COLUMBUS, Ohio -- Manure may be a cheaper alternative to high-priced commercial fertilizers, but management is the key to profit and crop performance.
Jon Rausch, Ohio State University Extension environmental management program director, said that more Ohio farmers are turning to manure for corn production because of the higher prices of nitrogen, potassium and phosphorus. However, they face the challenge of proper nutrient utilization to maximize results.
"When manure is treated like a nutrient resource, it can be a cost-effective asset to crop production. To maximize manure's value, it must replace other nutrient inputs and be placed where a crop response is expected," said Rausch. "Adding nutrients above recommended levels would decrease its value and increase the potential of those nutrients being lost to the environment."
Existing nutrient levels in the soil, how much manure is applied, how well manure is spread, and how well soil nutrients are maintained with manure application are just some of the variables that can influence the value of manure as a fertilizer resource.
Rausch and his colleagues conducted studies that demonstrate how the value of manure, specifically from swine, depends upon the need for supplemental nutrients, proper manure handling and thorough application practices.
For example, they found that swine manure applied as a sidedress to corn and injected into the soil could potentially generate nutrient value (nitrogen, potassium, phosphorus) of up to $136 per acre. By contrast, swine manure applied on the soil surface only results in a value of about $80 per acre due to nitrogen losses.
Rausch and his colleagues also found that when potassium and phosphorus have already reached soil saturation levels, the additional potassium and phosphorus from manure would not be utilized, nor would yields increase.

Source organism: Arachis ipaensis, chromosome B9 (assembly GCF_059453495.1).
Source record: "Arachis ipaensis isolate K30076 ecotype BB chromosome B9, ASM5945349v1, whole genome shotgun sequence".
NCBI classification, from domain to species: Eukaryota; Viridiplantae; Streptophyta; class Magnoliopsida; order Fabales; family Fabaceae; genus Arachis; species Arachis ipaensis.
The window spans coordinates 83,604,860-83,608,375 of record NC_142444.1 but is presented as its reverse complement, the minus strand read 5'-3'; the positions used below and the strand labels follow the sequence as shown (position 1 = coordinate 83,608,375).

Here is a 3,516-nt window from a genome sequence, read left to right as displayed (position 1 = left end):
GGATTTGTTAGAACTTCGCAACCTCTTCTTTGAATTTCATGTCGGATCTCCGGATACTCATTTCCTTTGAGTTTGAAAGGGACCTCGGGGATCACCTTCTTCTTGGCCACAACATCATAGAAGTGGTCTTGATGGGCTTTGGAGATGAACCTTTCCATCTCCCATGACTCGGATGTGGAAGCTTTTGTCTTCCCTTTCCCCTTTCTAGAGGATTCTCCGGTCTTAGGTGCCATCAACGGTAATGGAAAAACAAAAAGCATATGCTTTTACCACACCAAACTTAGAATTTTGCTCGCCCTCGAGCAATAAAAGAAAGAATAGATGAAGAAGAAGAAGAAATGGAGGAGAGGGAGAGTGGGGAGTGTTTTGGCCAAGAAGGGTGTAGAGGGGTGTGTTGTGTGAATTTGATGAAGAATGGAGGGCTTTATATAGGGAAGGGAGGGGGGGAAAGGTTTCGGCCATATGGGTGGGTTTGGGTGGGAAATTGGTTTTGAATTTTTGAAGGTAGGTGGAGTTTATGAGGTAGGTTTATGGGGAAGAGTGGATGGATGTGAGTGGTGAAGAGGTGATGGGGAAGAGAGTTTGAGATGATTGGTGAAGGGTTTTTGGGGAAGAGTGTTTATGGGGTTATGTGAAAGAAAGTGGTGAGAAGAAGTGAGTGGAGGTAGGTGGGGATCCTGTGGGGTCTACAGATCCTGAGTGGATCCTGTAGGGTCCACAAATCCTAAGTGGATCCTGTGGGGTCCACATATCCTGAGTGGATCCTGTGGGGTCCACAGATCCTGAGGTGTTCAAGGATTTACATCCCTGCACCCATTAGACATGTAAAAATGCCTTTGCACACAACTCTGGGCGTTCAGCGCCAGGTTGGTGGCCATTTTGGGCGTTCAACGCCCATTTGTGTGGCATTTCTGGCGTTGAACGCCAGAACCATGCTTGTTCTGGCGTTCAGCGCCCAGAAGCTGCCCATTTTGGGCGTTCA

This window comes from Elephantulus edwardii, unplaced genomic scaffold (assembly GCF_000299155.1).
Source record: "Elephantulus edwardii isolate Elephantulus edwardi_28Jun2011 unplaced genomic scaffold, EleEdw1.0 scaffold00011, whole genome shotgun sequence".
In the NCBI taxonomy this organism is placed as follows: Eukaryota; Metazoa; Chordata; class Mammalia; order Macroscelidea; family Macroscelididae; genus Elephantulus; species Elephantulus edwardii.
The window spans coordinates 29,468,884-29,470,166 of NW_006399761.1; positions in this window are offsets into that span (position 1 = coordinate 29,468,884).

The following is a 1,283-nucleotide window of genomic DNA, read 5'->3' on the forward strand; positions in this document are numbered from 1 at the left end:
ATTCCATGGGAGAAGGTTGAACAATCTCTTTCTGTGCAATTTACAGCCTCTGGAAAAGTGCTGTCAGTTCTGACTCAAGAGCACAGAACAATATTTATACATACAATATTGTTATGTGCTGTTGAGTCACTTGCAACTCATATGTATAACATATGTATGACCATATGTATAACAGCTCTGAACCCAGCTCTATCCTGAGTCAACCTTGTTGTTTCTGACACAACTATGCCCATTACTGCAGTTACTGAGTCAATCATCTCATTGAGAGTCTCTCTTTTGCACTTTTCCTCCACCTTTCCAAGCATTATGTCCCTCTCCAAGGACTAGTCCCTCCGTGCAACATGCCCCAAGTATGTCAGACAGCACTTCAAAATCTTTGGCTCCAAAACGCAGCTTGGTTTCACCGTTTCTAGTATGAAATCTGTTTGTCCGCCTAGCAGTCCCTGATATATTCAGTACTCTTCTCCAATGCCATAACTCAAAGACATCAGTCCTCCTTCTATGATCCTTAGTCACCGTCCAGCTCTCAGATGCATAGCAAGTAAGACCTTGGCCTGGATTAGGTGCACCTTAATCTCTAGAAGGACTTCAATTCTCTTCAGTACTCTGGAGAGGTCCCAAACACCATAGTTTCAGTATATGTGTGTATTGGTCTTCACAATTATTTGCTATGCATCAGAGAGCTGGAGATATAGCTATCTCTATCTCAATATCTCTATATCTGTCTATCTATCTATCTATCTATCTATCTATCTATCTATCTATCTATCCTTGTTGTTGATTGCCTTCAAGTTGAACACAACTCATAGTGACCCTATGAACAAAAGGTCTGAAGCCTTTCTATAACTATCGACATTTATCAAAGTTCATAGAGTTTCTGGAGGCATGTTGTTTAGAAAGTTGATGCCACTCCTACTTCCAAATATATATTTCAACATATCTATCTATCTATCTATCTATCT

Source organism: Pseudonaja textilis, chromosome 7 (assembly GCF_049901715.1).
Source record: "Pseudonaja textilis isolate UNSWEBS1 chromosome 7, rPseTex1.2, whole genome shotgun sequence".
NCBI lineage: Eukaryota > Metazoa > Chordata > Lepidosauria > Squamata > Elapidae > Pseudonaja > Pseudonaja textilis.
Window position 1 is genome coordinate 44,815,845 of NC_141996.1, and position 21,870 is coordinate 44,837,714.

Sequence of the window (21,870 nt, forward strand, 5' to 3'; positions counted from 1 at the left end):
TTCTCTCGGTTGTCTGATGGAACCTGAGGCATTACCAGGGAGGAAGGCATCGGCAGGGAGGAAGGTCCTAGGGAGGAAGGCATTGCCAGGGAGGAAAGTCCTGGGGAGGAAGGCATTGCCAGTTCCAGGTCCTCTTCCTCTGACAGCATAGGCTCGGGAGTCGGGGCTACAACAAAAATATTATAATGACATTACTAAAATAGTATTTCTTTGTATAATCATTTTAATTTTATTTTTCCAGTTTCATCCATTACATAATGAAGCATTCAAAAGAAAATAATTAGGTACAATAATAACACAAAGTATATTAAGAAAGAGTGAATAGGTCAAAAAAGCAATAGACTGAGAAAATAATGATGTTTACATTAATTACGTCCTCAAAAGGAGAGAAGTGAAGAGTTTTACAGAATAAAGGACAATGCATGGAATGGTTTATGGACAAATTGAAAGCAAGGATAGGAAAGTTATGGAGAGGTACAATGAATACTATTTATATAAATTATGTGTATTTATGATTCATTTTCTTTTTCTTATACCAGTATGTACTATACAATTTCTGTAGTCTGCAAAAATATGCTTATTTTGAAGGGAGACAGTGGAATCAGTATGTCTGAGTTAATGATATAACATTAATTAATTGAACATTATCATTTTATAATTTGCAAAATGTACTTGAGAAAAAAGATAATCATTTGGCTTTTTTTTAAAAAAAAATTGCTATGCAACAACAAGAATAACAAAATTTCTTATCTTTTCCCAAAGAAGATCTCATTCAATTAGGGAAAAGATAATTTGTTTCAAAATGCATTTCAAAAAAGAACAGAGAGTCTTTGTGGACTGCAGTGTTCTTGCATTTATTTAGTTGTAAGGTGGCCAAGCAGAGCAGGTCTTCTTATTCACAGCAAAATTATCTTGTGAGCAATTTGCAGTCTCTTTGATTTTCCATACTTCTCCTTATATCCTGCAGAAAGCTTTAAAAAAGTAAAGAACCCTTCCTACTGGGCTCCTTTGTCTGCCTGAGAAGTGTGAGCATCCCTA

"As a result, farmers are losing the economic value of potassium and phosphorus (to the tune of nearly $58 per acre) and both would be better utilized on acres that need those nutrients," said Rausch. "Ideal conditions of using manure nutrients to their fullest include soil tests that indicate addition of potassium and phosphorus are necessary, an even and uniform process of manure application, and minimizing those nitrogen losses."
Not only does manure add nutrient value to a crop, it also adds environmental benefits, including micronutrients, organics, and biologicals -- those organisms that make up the "living soil." Though difficult to quantify with direct economic value, manure has been shown to improve soil quality and soil health, increase organic matter content and build water-holding capacities, among other benefits, said Rausch.
"When a farmer is looking at 60 cents per pound of commercial nitrogen as fertilizer, using manure not only for the nutrient value, but also for the secondary benefits, might be an alternative to consider," said Rausch.
Rausch will discuss manure application and nutrient management at the Conservation Tillage and Technology Conference. The conference will be held Feb. 21-22 at the McIntosh Center of Ohio Northern University in Ada, Ohio. The conference, which attracts participants from Ohio, Indiana, Michigan and Pennsylvania, provides the latest in university research and industry information on topics related to no-till and conservation tillage. This year's event covers nutrient management, soil and water, economics, soil fertility, precision agriculture, ethanol, and cover crops.
For more information on the agenda or registration, log on to http://hancock.osu.edu/ag/ctc/ctc1.htm, or contact Randall Reeder, OSU Extension conservation tillage specialist, at (614) 292-6648 or email@example.com.
Manure management will also be comprehensively covered during the 2008 Great Lakes Manure Handling Expo, taking place July 9 at the Molly Caren Agricultural Center (home of Farm Science Review) in London, Ohio. Details of the event will be announced shortly.